- Three mini balls picked up on battle field in Cumberland County near Farmville by Miss Kate P. Daniel and contributed by her.
- Official program of the 21st. Annual Reunion of the Grand Camp of Confederate Veterans of Virginia held at Charlottesville, Va., Oct. 20th. To 22nd, 1908.
- Brief History of the U.S. by Col. John Cussons of Richmond, Va., and Southern View contrasted with the Northern View.
- University Bulletin, July 1903, containing addresses made at the University of Virginia at the General Meeting of the Alumni Association of the University of Va.
- Speech delivered by Hon. . Duke at Grand Master of Masons at Mt. Vernon, Va., on the 14th. Dec., 1899, on the occasion of the commemoration of the 100th anniversary of Worshipful George Washington.
- University Bulletin of May, 1906, containing addresses of President E.A. Alderman, of Rev. Randolph H. McKim, and of Dr. J. William Jones on the presentation of the Tablets erected in front of the University Rotunda in memory of the University Confederate Dead.
- Photograph of the scene at the grave of Washington taken on the 100th anniversary of his death.
- Pictorial Views of Virginia Country Homes.
The UVA Special Collections team has cautioned “that it’s not uncommon for time capsules from this time period to be in a state that they’re not recoverable,” Kilroy said. “Most of the content, when you look through it, is paper based. It’s rosters, it’s drawings, it’s various documents from the city and the county government. And paper is probably the least likely to have survived over 100 years.”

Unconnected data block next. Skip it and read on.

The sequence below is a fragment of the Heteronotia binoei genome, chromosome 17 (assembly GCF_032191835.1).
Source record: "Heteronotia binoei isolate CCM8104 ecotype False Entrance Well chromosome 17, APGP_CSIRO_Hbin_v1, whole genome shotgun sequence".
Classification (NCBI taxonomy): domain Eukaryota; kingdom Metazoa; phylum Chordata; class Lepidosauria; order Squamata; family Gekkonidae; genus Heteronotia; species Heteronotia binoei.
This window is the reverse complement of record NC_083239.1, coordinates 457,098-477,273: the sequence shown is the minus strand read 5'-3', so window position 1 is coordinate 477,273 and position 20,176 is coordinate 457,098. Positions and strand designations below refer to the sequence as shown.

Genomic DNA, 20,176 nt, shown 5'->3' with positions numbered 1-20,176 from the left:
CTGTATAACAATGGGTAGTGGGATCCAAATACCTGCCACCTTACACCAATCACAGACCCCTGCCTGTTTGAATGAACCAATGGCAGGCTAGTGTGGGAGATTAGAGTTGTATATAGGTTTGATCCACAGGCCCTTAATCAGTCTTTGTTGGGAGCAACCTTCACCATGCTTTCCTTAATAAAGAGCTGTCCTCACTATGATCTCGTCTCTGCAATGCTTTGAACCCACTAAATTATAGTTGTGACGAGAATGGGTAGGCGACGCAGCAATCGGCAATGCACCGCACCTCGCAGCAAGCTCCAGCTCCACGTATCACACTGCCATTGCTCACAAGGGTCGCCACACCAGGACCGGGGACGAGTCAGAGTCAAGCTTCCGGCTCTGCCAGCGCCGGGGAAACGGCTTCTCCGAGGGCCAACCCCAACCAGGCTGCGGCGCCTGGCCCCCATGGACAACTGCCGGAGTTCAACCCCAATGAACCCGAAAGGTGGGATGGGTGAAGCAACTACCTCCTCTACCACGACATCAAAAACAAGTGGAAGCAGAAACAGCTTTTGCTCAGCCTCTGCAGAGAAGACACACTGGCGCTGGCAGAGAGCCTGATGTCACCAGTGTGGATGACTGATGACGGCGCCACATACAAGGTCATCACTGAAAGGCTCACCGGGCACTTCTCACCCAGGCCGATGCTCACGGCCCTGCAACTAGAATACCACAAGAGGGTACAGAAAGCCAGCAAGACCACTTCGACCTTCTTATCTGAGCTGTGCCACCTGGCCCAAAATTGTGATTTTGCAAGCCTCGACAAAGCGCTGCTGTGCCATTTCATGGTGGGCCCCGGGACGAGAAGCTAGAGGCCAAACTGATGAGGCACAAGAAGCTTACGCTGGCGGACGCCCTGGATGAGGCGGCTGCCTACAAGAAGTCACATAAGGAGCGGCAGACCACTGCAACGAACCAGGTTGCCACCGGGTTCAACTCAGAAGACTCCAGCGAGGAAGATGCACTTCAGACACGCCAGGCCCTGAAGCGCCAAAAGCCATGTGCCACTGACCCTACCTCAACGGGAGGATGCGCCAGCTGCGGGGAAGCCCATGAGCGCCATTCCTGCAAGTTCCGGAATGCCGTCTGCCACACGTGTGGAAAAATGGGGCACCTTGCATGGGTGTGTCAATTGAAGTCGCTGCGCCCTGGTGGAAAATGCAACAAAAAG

Sue Donovan, UVA’s Conservator for Special Collections, who will take charge of the box, said it’s possible the items survived.
“I’m hopeful that since the time capsule under ‘At Ready’ is copper, that it might also be intact and the contents undamaged,” she said in an email. “But if there has been an infiltration of rainwater or groundwater, there could be severe damage of the contents, including mold and insect damage.”
The Albemarle Board of Supervisors has yet to decide what it will do with any surviving time capsule items.
Saturday’s monument removal is not open to the public due to COVID-19 restrictions. The county has said it will be broadcast on its Facebook page.